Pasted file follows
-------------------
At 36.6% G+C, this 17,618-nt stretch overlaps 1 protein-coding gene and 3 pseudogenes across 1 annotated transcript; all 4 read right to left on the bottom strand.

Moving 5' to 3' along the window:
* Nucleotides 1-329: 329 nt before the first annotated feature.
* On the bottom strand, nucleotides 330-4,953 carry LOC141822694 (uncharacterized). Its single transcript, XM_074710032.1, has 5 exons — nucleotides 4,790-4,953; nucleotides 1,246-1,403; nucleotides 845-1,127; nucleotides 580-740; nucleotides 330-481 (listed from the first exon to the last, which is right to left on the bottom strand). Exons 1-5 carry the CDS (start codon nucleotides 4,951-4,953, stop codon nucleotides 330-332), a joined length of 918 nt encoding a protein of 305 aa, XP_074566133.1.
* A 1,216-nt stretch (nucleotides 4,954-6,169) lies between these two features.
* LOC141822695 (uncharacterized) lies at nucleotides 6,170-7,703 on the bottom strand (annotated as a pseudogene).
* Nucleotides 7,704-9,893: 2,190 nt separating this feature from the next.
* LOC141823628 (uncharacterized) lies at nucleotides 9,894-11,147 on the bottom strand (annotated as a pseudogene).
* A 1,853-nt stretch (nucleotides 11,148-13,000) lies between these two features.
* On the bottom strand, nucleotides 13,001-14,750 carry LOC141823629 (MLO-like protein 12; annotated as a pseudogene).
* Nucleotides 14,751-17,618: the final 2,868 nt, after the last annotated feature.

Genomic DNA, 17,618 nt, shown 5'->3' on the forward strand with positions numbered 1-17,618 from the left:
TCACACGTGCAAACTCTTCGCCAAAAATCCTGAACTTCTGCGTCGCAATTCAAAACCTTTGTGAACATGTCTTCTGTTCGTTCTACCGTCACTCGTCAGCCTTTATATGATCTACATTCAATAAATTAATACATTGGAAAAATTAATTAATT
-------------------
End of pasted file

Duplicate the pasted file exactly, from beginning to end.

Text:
At 36.6% G+C, this 17,618-nt stretch overlaps 1 protein-coding gene and 3 pseudogenes across 1 annotated transcript; all 4 read right to left on the bottom strand.

Moving 5' to 3' along the window:
* Nucleotides 1-329: 329 nt before the first annotated feature.
* On the bottom strand, nucleotides 330-4,953 carry LOC141822694 (uncharacterized). Its single transcript, XM_074710032.1, has 5 exons — nucleotides 4,790-4,953; nucleotides 1,246-1,403; nucleotides 845-1,127; nucleotides 580-740; nucleotides 330-481 (listed from the first exon to the last, which is right to left on the bottom strand). Exons 1-5 carry the CDS (start codon nucleotides 4,951-4,953, stop codon nucleotides 330-332), a joined length of 918 nt encoding a protein of 305 aa, XP_074566133.1.
* A 1,216-nt stretch (nucleotides 4,954-6,169) lies between these two features.
* LOC141822695 (uncharacterized) lies at nucleotides 6,170-7,703 on the bottom strand (annotated as a pseudogene).
* Nucleotides 7,704-9,893: 2,190 nt separating this feature from the next.
* LOC141823628 (uncharacterized) lies at nucleotides 9,894-11,147 on the bottom strand (annotated as a pseudogene).
* A 1,853-nt stretch (nucleotides 11,148-13,000) lies between these two features.
* On the bottom strand, nucleotides 13,001-14,750 carry LOC141823629 (MLO-like protein 12; annotated as a pseudogene).
* Nucleotides 14,751-17,618: the final 2,868 nt, after the last annotated feature.

Genomic DNA, 17,618 nt, shown 5'->3' on the forward strand with positions numbered 1-17,618 from the left:
TCACACGTGCAAACTCTTCGCCAAAAATCCTGAACTTCTGCGTCGCAATTCAAAACCTTTGTGAACATGTCTTCTGTTCGTTCTACCGTCACTCGTCAGCCTTTATATGATCTACATTCAATAAATTAATACATTGGAAAAATTAATTAATT